This action sparks an immediate distribution of the remaining five blocks of IPv4 address space, with one block going to each of the five Regional Internet Registries (RIR).
Internet Protocol (or "IP") addresses are the unique identifiers that direct traffic from one computer on the network to another. When the experiment that we now know as the Internet was created -- known as IP version 4 or "IPv4" -- the number of possible unique addresses was set as 4,294,967,296 ((Okay, when one takes out the reserved private addresses and the multicast addresses, the number is somewhere around 4,006,000,000, but who is counting?)). It was thought that such a number would be sufficient for experimental purposes. The internet, of course, has taken on a life of its own, and with the assignment of unique addresses to home computers and cell phones, it was only a matter of time before we ran out.
Well, as stated in the article from Network World where the above quote came from, that time is quickly coming. The very top layer of the IP address bureaucracy assigns addresses in blocks of about 16.8 million to five regional registries that correspond to roughly continental boundaries. Those registries then assign smaller blocks to various internet services providers to use. How long it takes for each regional registry to run out of addresses varies from months to years, but with the exhaustion of the top-level registry the internet engineers know that we have reached the first milestone on that path.
There are various techniques that can be used to stretch the number of addresses, but the end-game is going to be the adoption of IP version 6. IPv6 will give us 340,282,366,920,938,463,463,374,607,431,768,211,456 unique addresses. That's 340 undecillion, 282 decillion, 366 nonillion, 920 octillion, 938 septillion, 463 sextillion, 463 quintillion, 374 quadrillion, 607 trillion, 431 billion, 768 million, 211 thousand and 456 addresses. Think that will be enough?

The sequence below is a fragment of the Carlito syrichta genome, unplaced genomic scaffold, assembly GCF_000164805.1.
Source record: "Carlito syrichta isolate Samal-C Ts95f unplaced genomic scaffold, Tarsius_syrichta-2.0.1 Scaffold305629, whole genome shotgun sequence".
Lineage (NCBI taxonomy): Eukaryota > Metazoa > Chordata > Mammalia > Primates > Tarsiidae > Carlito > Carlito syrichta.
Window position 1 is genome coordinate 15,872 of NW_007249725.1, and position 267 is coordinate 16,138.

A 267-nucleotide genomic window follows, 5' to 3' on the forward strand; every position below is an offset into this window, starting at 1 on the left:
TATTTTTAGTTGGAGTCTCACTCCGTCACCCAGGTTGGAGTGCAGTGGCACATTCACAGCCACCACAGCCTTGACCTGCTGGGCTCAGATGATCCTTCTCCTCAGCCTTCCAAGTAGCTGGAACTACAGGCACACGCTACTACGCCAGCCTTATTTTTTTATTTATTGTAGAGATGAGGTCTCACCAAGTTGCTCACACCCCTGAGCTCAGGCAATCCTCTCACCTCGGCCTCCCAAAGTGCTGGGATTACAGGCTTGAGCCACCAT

A research study identifies who uploads the majority of the content to the P2P piracy networks
Users who publish contents on BitTorrent dedicate a large part of their own resources (bandwidth, storage capacity) and assume the risks involved in publishing contents that are protected by copyright laws. So, is this altruistic behavior or is there some type of economic incentive at work? "The success of BitTorrent is due to the fact that a few users make a large number of contents available in exchange for receiving economic benefits”, explain the authors of a study carried out by the Telematic Engineering Department of the UC3M, Professors Rubén Cuevas, Carmen Guerrero and Ángel Cuevas. Their analysis demonstrates that a small group of users of these applications (around one hundred) is responsible for 66 percent of the content that is published and 75 percent of the downloads. In other words: the great success of a massively used application like BitTorrent depends on a few users.
This quote comes from a summary of a research study presented at 6th International Conference on emerging Networking EXperiments and Technologies (CoNEXT) late last year. It would seem to suggest that if one wanted to shut down piracy on peer-to-peer (P2P) file sharing networks such as BitTorrent that it would only take convincing or eliminating "a few users" to make it happen. That this hasn't happened perhaps points to the difficulty in locating and stopping those users, but still I thought this made for an interesting read none the less. [Via ACM TechNews from January 26, 2011]